There’s no doubt that the COVID-19 pandemic has put small businesses through the wringer. Many entrepreneurs have found their brick-and-mortar establishments shut down or subjected to stringent and exhausting social distancing and safety protocols. The realm of small businesses impacted by the pandemic spans the gamut, from selling jewelry on Etsy to running a restaurant and everything in between.
Regardless of the diversity in business activities, though, one theme has consistently been present across the small business landscape: restricted funds. Small businesses far and wide continue to struggle with ongoing uncertainty, a lack of financial support from the government, and the mounting pressure to come up with the resources needed to stay afloat each day. If you’re concerned about the long-term financial viability of your enterprise, here are some financial tips to help you keep the lights on as we steadily march into the long winter that lies ahead.
There are times when business owners can’t take the time to be troubled with the tiny details. Minor discounts on raw materials or spending too much on an office party are naturally pushed to the back burner during periods when business is good and growth is taking place.
However, just as naturally, when times get tough, it makes sense to rein in the smaller spending to avoid a “death by a thousand cuts” scenario. As 2020 has drawn to a close, many businesses are finding themselves closed down once again. Customer spending, even online, is also dropping as the economy struggles. While this is obviously not desirable, if you’ve found that you have more time on your hands as you wait out the pandemic, consider the fact that the situation naturally opens up the opportunity to tighten that metaphorical belt in a variety of different ways, such as:
• Cutting down on waste: From installing a smart thermostat to going paperless with your documentation and signatures, there are many ways to reduce the waste created by a traditional office.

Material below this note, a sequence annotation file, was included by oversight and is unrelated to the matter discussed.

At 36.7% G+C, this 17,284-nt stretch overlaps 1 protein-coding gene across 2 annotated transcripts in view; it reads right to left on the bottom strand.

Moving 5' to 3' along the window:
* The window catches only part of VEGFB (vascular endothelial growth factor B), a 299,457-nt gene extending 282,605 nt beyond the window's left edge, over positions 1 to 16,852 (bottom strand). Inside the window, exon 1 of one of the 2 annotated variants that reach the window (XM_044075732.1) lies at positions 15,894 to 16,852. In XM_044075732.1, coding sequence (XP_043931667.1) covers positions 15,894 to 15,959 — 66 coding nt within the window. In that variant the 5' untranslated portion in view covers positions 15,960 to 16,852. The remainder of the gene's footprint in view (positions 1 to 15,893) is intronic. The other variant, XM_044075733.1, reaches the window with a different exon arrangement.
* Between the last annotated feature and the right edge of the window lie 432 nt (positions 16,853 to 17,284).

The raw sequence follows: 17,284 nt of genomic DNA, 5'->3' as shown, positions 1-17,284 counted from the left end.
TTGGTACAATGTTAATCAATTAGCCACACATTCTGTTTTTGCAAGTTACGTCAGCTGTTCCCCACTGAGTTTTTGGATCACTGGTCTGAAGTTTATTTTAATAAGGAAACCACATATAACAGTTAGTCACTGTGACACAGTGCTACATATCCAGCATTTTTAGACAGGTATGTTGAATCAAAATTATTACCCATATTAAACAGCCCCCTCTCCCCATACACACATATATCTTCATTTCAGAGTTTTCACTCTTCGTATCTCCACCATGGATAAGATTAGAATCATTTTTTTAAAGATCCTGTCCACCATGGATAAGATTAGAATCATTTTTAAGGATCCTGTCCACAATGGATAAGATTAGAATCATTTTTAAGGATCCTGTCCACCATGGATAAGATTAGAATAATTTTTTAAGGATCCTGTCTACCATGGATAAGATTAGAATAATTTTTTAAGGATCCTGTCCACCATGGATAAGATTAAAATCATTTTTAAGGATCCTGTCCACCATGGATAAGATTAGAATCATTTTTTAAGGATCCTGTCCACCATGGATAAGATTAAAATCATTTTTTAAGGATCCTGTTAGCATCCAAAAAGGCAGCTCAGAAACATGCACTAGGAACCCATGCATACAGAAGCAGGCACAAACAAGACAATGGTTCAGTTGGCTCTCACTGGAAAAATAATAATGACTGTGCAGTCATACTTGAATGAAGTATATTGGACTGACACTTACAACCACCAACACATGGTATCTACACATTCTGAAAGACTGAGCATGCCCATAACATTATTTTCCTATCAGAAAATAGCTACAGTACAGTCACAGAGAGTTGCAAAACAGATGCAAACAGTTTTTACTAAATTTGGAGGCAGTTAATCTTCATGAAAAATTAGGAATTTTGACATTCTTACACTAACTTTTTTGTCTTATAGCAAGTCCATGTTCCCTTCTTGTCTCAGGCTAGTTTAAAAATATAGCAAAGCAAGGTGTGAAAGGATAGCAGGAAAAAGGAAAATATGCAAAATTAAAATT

• Embracing the “Three R’s:” Do your best to repair, repurpose, and recycle your office equipment (both physical and virtual) before considering spending money on new versions.
• Joining a GPO: Getting a membership with a group purchasing organization (GPO) is a great way to get a small number of business supplies at bulk prices.
While there are many other splashier ways to financially survive the ongoing crisis, starting small and close to home is always a good idea. Additionally, smaller money-saving activities like these will continue to bear fruit far into the future, pandemic or not. Take the time to go over the nitty-gritty operational costs that come with running your business. Chances are you’ll end up finding a decent number of places where you can generate some significant savings.
Once you’ve addressed the smaller cost-cutting items around your office, it’s time to consider your supply chain management. There are many areas throughout your supply chain where cash can slip through the cracks, such as:
• Paying too much for raw materials: It’s always important to regularly conduct research and gauge your options to ensure that you’re getting the best price possible for your raw materials.